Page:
Head to the New RI Museum of Science and Art

RIMOSA's new bricks and mortar location packs a lot of fun into a small space.

Thrice as nice at RIMOSA’s Bending Light exhibit.

Doodlebots, shadow puppets and a wind machine: Parents and the kiddos will have a blast exploring the brand new Rhode Island Museum of Science and Art (RIMOSA) in Providence this weekend.

RIMOSA, which has hosted pop-up Science, Technology, Engineering, Art and Math (STEAM) programming in libraries and schools for the last seven years, landed its first bricks and mortar location at 763 Westminster Street, which it shares with the education nonprofit, Inspiring Minds.

The place is more of a gallery than a museum, space-wise, but the fun is big. I spent an hour there on Monday and could’ve easily clocked another, all by my lonesome with the DIY zoetrope, below.

While I explored the space, RIMOSA’s founder, Bonnie Epstein, who teaches science at the Rhode Island School of Design, gave me the scoop on the nonprofit’s mission.

“Our goal is to kindle curiosity,” she says. “It’s less about transmitting specific information and more about process.”

RIMOSA offers guided programming, including a very cool Artists and Inventors series, which teaches kids about famous artists and the innovative, scientific techniques they used to make art (think: Calder and his mobiles; Da Vinci and his catapults). The museum also hosts summer camps on animation and reverse engineering, which are very affordable at $75 for ten hours of instruction.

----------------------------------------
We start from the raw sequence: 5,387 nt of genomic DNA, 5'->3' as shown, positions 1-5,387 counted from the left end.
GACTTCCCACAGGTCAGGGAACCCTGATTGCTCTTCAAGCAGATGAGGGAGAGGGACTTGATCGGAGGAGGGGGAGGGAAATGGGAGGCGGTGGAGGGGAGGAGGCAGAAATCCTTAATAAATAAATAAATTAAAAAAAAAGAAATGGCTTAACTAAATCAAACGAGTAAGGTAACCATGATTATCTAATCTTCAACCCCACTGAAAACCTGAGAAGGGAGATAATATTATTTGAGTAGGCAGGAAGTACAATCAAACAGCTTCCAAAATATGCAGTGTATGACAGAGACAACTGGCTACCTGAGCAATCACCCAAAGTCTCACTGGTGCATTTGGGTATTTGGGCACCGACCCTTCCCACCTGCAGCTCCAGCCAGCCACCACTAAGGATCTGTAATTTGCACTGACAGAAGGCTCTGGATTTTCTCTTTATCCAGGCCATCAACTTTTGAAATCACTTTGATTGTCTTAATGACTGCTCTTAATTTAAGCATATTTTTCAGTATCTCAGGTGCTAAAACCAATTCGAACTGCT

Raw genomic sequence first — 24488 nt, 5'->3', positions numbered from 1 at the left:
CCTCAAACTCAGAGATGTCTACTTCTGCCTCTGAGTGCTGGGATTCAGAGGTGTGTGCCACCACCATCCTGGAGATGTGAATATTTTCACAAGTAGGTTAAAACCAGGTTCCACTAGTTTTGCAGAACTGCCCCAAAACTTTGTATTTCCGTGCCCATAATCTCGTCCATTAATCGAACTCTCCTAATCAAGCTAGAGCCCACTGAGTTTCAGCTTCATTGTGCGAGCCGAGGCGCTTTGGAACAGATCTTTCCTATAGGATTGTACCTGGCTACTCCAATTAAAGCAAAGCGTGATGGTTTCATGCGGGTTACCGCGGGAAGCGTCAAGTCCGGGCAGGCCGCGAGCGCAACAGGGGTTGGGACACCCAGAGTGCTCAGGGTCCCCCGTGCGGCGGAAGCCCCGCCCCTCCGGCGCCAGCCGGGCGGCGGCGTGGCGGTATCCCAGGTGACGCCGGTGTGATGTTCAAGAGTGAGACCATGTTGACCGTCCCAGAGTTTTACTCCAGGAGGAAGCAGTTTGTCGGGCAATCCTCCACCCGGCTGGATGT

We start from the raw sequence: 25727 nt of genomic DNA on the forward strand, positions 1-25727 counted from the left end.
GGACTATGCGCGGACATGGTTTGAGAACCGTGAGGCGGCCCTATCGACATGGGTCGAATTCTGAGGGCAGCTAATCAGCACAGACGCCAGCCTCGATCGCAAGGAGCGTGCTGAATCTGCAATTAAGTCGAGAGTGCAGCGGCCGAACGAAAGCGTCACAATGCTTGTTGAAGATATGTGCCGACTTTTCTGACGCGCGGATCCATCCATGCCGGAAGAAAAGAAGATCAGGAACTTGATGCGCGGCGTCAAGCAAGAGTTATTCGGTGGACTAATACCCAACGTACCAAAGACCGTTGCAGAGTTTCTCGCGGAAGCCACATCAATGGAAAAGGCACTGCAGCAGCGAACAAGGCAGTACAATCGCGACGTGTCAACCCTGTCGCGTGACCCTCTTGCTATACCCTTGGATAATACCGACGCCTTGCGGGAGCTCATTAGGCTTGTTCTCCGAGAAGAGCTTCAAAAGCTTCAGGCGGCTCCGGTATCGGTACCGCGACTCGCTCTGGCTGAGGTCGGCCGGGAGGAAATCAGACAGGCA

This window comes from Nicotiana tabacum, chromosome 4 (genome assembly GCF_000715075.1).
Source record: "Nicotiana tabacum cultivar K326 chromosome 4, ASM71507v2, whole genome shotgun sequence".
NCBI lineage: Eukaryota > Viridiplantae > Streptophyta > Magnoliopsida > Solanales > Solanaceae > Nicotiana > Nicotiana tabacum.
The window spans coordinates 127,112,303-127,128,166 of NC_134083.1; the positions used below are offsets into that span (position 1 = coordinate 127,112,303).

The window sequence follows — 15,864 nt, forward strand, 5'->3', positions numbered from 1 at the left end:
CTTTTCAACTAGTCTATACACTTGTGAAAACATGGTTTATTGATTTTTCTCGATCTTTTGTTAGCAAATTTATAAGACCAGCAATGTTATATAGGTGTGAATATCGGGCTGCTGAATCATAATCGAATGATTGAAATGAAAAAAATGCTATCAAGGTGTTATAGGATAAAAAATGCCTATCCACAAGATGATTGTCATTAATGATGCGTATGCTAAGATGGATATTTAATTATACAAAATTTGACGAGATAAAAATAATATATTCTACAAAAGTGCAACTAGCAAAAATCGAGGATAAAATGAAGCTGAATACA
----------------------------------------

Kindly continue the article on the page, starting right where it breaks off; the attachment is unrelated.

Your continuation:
The space is loaded with past projects, including DIY instruments, marble roller coasters, standing mobiles and spin art. The latter exhibit uses physics by way of a bicycle wheel to make very cool, trippy paintings.

Here’s how it works: You blob primary paints in varying viscosity onto paper, then place it on a square platform. You then use the hand crank to spin the paper, which causes the colors to meld together and, sometimes, form secondary colors. The machine was built by local artist David Kunitz, a toy designer.

Epstein says the museum is best-suited for kids eight and older. She’s also found that children of all abilities enjoy the space. Epstein recalls a young boy on the autism spectrum who spent hours investigating the Flight Tube, which shoots handmade items — including streamers and paper plate art — high into the air.

The Wooden Wave exhibition is open-ended. (A hint: you can take the wooden pieces out.)

The museum, which is funded in part by a Rhode Island State Council on the Arts grant, doesn’t come with instructions; most activities are open-ended. Visitors are encouraged to take apart exhibits, make messes and experiment boldly.

RIMOSA does staff docents to help if you get stuck. (Like when I couldn’t figure out what the light pendulum was supposed to do, then I unceremoniously dropped the flashlight. Thankfully, the stuff here is near-indestructible. And the docents don’t judge you if you’re clumsy.)

“It’s not about what you’re supposed to do; it’s what you can do,” Epstein says. “It’s sad that failure has become a bad word…. Try, fail, adjust: It’s what people do here naturally.”

Visit RIMOSA at 763 Westminster St., Providence. Admission is $5 all summer. For more information, go to rimosa.org.

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